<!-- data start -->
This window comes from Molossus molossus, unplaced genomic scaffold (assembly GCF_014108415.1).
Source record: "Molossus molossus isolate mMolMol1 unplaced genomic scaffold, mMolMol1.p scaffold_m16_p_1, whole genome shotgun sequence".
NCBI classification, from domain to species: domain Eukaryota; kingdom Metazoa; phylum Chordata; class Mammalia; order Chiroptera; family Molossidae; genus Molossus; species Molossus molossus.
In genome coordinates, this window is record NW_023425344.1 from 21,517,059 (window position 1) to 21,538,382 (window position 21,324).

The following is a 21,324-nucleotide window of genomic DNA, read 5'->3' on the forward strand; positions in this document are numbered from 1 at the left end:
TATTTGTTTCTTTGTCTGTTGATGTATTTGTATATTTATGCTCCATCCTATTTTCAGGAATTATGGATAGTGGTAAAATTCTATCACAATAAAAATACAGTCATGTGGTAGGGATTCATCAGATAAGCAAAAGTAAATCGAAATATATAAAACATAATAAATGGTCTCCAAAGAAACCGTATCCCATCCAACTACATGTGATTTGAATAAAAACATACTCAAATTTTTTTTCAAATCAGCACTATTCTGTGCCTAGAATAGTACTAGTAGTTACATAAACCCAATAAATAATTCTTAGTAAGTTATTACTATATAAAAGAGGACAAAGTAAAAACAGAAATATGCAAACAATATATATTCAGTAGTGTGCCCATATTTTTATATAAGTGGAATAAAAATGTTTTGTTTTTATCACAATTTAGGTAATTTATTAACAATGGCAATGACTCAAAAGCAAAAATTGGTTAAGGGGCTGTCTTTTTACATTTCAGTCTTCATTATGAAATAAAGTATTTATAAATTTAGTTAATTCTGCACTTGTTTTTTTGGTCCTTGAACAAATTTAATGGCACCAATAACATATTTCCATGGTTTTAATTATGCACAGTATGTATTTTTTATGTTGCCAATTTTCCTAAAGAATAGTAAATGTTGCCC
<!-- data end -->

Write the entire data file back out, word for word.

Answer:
This window comes from Molossus molossus, unplaced genomic scaffold (assembly GCF_014108415.1).
Source record: "Molossus molossus isolate mMolMol1 unplaced genomic scaffold, mMolMol1.p scaffold_m16_p_1, whole genome shotgun sequence".
NCBI classification, from domain to species: domain Eukaryota; kingdom Metazoa; phylum Chordata; class Mammalia; order Chiroptera; family Molossidae; genus Molossus; species Molossus molossus.
In genome coordinates, this window is record NW_023425344.1 from 21,517,059 (window position 1) to 21,538,382 (window position 21,324).

The following is a 21,324-nucleotide window of genomic DNA, read 5'->3' on the forward strand; positions in this document are numbered from 1 at the left end:
TATTTGTTTCTTTGTCTGTTGATGTATTTGTATATTTATGCTCCATCCTATTTTCAGGAATTATGGATAGTGGTAAAATTCTATCACAATAAAAATACAGTCATGTGGTAGGGATTCATCAGATAAGCAAAAGTAAATCGAAATATATAAAACATAATAAATGGTCTCCAAAGAAACCGTATCCCATCCAACTACATGTGATTTGAATAAAAACATACTCAAATTTTTTTTCAAATCAGCACTATTCTGTGCCTAGAATAGTACTAGTAGTTACATAAACCCAATAAATAATTCTTAGTAAGTTATTACTATATAAAAGAGGACAAAGTAAAAACAGAAATATGCAAACAATATATATTCAGTAGTGTGCCCATATTTTTATATAAGTGGAATAAAAATGTTTTGTTTTTATCACAATTTAGGTAATTTATTAACAATGGCAATGACTCAAAAGCAAAAATTGGTTAAGGGGCTGTCTTTTTACATTTCAGTCTTCATTATGAAATAAAGTATTTATAAATTTAGTTAATTCTGCACTTGTTTTTTTGGTCCTTGAACAAATTTAATGGCACCAATAACATATTTCCATGGTTTTAATTATGCACAGTATGTATTTTTTATGTTGCCAATTTTCCTAAAGAATAGTAAATGTTGCCC